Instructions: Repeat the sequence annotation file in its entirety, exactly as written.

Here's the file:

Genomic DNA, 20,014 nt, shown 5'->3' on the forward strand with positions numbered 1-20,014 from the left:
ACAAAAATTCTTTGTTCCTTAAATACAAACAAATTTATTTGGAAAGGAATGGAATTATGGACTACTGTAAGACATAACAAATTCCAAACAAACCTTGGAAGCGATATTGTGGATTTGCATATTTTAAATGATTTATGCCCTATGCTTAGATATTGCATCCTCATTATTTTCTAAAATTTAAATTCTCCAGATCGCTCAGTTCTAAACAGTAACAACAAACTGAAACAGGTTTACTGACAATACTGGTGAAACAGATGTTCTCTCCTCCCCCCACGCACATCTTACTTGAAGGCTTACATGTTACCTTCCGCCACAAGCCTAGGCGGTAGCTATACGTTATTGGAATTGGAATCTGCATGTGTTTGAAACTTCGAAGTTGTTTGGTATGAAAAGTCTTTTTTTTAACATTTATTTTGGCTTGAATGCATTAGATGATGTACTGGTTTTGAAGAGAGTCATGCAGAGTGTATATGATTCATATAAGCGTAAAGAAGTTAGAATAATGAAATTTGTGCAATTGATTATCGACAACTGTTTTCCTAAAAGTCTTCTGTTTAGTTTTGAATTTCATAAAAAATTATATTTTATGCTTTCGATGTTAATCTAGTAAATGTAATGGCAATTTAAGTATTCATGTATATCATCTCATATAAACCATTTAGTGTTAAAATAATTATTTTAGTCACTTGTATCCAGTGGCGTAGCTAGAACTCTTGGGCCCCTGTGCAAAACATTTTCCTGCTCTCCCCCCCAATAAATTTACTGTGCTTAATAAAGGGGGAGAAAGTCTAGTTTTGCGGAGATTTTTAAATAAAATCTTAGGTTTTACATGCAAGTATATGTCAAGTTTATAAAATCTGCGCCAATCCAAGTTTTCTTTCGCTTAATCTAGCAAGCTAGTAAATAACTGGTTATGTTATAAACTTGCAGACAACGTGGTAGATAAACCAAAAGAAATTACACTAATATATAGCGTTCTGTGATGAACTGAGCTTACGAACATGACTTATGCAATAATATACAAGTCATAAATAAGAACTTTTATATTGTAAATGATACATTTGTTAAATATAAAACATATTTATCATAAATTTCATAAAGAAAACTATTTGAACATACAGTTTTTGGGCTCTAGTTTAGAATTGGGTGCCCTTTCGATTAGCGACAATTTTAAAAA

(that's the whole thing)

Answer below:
Genomic DNA, 20,014 nt, shown 5'->3' on the forward strand with positions numbered 1-20,014 from the left:
ACAAAAATTCTTTGTTCCTTAAATACAAACAAATTTATTTGGAAAGGAATGGAATTATGGACTACTGTAAGACATAACAAATTCCAAACAAACCTTGGAAGCGATATTGTGGATTTGCATATTTTAAATGATTTATGCCCTATGCTTAGATATTGCATCCTCATTATTTTCTAAAATTTAAATTCTCCAGATCGCTCAGTTCTAAACAGTAACAACAAACTGAAACAGGTTTACTGACAATACTGGTGAAACAGATGTTCTCTCCTCCCCCCACGCACATCTTACTTGAAGGCTTACATGTTACCTTCCGCCACAAGCCTAGGCGGTAGCTATACGTTATTGGAATTGGAATCTGCATGTGTTTGAAACTTCGAAGTTGTTTGGTATGAAAAGTCTTTTTTTTAACATTTATTTTGGCTTGAATGCATTAGATGATGTACTGGTTTTGAAGAGAGTCATGCAGAGTGTATATGATTCATATAAGCGTAAAGAAGTTAGAATAATGAAATTTGTGCAATTGATTATCGACAACTGTTTTCCTAAAAGTCTTCTGTTTAGTTTTGAATTTCATAAAAAATTATATTTTATGCTTTCGATGTTAATCTAGTAAATGTAATGGCAATTTAAGTATTCATGTATATCATCTCATATAAACCATTTAGTGTTAAAATAATTATTTTAGTCACTTGTATCCAGTGGCGTAGCTAGAACTCTTGGGCCCCTGTGCAAAACATTTTCCTGCTCTCCCCCCCAATAAATTTACTGTGCTTAATAAAGGGGGAGAAAGTCTAGTTTTGCGGAGATTTTTAAATAAAATCTTAGGTTTTACATGCAAGTATATGTCAAGTTTATAAAATCTGCGCCAATCCAAGTTTTCTTTCGCTTAATCTAGCAAGCTAGTAAATAACTGGTTATGTTATAAACTTGCAGACAACGTGGTAGATAAACCAAAAGAAATTACACTAATATATAGCGTTCTGTGATGAACTGAGCTTACGAACATGACTTATGCAATAATATACAAGTCATAAATAAGAACTTTTATATTGTAAATGATACATTTGTTAAATATAAAACATATTTATCATAAATTTCATAAAGAAAACTATTTGAACATACAGTTTTTGGGCTCTAGTTTAGAATTGGGTGCCCTTTCGATTAGCGACAATTTTAAAAA